We Cannot – And Must Not – Leave Students with Disabilities Behind
(Authors: Caitlin McAndrews, Esq. and Alexander Corbin, Esq., McAndrews Law Offices; and Stefanie Ramirez and Marissa Band, Disabilities Law Program of Community Legal Aid Society, Inc. (CLASI). An original version of the article was published in Delaware’s News Journal.)
All students with disabilities are entitled to a free, appropriate public education (FAPE) by state and federal laws, including the Individuals with Disabilities Education Act (IDEA). The current COVID-19 pandemic has not suspended or delayed that crucial right. Whether the public school delivers instruction virtually, in-person, or in a hybrid model, it must meet the educational needs of its students with disabilities.
Unfortunately, some special education services and supports cannot be delivered virtually or even part time with the same effectiveness as when students learn full time, in person. And some students do not learn as effectively in remote and hybrid models.
Physical and Occupational Therapists cannot use the same methods to develop a child’s gross or fine motor development through a computer or distanced as they would up-close and in-person. Online instruction and in-person, masked interactions both fall short when instructing students with social skills deficits in how to read facial expressions.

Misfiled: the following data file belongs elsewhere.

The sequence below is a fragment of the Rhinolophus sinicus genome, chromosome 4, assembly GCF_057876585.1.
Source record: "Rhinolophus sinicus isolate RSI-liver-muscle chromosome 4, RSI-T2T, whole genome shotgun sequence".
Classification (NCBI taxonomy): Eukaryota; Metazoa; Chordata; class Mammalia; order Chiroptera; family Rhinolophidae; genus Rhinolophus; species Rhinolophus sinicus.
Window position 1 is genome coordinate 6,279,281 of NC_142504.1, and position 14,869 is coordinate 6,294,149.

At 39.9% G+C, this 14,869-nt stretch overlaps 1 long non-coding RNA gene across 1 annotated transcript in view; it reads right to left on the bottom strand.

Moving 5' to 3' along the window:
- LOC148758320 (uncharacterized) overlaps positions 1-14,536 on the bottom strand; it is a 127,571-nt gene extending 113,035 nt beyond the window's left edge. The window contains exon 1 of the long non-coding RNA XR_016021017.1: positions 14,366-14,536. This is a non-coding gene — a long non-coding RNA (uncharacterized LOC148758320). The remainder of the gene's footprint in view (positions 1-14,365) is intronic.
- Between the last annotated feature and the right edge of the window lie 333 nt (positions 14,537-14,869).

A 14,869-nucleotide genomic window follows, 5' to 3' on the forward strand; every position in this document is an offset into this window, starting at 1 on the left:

Teachers struggle to provide hands-on learning opportunities through the computer for their more kinesthetic learners – those who learn best by moving and hands-on activities.
Students who benefit from routine, especially those with executive dysfunction or Autism, do not adjust well to hybrid schedules. But these and students with many other, varied needs are still entitled to an appropriate educational program, tailored to their individual needs and designed to facilitate meaningful progress.